The American Society for Quality (ASQ) defines Continuous Improvement as follows: A specific focus on linear, incremental improvement within an existing process. Some practitioners also associate continuous improvement more closely with statistical process control.
It is this definition that causes me to more deeply examine, in the context of risk, compliance, digitization and business transformation, why using the Continuous Improvement model, organizations may be doing themselves a big disservice.
Take a small illustration . . . Say your job causes you to move to a country where cooking with lots of hot peppers is the norm. At first, the food burns your taste buds; but over time you adapt — you change in a way that allows you to deal with the new environment and your new circumstances. Of course, you won’t think of the change as an improvement, but rather a dramatic shift to a whole new way of cooking and eating.
This is but a small illustration of the need for a ‘transition period’ that allows the mind to shift from improving to adapting.
Note the two distinct points of differentiation – improvement occurs “within an existing process” allowing for cycles of hit or miss. On the other hand,‘adapting’ requires one to experience a transition that embeds the change and to ‘adapt’ to new circumstances and environments.
Some people will maintain that to adapt, is to improve. Maybe that could be a fair argument, BUT, to adapt, one most likely will not do it within an existing process. Thereby, hangs the difference.
Adaptability brings me to the subject of ‘business agility’. Being agile in business is a key motivator to create momentum for change and adaptability. We have known ‘agile’ in IT development for many years, but business is slowly starting to recognize that the traditional management practices and perspectives don’t work anymore, or as well, in the rapidly changing complex world. Traditional approaches create resistance against adaptation and change.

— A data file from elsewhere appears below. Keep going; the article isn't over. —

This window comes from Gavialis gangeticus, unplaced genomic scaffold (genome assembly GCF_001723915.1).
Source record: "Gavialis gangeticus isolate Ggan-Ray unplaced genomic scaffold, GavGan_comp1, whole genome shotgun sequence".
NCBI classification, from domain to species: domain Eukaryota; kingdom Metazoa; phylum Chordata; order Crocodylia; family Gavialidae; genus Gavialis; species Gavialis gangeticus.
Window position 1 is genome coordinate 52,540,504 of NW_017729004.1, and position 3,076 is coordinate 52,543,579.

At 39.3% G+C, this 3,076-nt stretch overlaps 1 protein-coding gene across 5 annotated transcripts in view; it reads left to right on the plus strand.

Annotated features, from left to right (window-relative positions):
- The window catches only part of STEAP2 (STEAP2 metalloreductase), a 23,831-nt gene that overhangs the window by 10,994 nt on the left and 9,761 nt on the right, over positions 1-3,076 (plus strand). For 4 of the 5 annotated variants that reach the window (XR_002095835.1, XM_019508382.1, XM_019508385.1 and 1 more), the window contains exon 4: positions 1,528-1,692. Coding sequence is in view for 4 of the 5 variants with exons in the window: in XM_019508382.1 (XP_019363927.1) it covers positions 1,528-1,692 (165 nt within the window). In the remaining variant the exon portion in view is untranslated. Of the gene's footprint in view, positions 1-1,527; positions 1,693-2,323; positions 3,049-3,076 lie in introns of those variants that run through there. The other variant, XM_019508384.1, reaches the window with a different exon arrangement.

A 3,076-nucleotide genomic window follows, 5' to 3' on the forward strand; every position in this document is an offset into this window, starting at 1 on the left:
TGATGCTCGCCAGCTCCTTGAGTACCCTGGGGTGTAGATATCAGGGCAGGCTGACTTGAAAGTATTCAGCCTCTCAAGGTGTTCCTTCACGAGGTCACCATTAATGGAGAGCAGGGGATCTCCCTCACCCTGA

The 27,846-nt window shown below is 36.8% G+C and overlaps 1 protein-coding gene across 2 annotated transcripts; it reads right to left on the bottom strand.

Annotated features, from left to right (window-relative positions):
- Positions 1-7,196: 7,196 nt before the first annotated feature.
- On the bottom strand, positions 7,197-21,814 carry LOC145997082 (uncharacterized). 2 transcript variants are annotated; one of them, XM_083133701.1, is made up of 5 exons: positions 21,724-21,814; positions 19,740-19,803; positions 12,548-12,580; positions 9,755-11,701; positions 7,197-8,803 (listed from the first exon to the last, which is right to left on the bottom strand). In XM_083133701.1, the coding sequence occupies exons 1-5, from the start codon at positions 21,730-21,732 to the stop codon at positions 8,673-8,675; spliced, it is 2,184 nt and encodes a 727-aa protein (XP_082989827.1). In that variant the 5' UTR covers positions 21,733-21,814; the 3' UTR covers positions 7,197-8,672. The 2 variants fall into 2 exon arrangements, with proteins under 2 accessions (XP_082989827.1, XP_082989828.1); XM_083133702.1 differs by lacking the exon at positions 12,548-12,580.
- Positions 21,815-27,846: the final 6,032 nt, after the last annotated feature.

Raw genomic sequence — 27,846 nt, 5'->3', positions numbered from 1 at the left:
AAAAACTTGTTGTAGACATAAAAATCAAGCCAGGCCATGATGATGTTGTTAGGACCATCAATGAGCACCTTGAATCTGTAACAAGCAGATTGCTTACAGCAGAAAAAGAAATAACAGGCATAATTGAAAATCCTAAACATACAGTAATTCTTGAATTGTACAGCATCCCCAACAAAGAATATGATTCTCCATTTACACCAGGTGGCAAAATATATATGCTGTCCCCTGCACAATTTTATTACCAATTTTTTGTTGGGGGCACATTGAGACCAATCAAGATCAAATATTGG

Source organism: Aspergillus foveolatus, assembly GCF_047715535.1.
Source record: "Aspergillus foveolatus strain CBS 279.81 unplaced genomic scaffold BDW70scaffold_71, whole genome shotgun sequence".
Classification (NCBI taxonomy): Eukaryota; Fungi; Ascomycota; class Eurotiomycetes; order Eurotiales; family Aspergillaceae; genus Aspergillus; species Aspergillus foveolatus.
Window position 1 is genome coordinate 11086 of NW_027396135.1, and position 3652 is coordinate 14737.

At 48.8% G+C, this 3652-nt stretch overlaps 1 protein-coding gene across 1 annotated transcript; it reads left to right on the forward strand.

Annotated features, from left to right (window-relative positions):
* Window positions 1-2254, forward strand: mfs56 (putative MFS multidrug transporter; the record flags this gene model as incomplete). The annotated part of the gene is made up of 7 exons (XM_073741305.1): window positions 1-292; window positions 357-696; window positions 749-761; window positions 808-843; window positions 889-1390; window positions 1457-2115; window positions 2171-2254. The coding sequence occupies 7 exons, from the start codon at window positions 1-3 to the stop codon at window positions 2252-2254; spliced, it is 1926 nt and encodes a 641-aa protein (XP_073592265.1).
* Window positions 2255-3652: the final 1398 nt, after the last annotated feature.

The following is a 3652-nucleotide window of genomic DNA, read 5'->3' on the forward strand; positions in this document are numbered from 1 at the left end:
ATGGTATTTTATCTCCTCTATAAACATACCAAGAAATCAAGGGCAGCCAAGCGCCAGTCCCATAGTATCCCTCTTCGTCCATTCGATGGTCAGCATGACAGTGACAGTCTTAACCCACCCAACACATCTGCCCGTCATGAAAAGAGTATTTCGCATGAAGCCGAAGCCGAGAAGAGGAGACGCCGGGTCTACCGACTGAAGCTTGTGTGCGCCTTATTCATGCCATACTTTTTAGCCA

Three key risks of not continually adapting include:
The business winners of today and tomorrow are already adjusting their management practices. They see their people thinking and acting collectively and driving continual adaptations and changes. In an agile organization, people are passionate and eager to perform, develop and grow. They collectively take action in a coherent way, across the entire organization.
The following will drive the momentum toward continual adaptability and business agility. We suggest they be embedded into the guiding principles for decision making, communication, and execution:
Once an organization has achieved momentum for continual adaptability, their perspectives will change. A change in management practices is essential and embedding the new principles into the mindset of everyone and the organization’s DNA is inevitable. The momentum for continual change and adaptation becomes less dependent upon individual business leaders and will survive changes in leadership teams, technology and processes.
Uvidi Consulting has been promoting and supporting ‘Continual Adaptability’ for more than a decade. We have developed tools and an approach that allows organizations to plan their transitions toward greater business agility, all the while better managing the uncertainties of emerging risk.
We welcome your questions, inquiries and comments.
To schedule a complementary consultation on Continual Adaptability for your organization reach us via: ContactUs@Uvidi.ca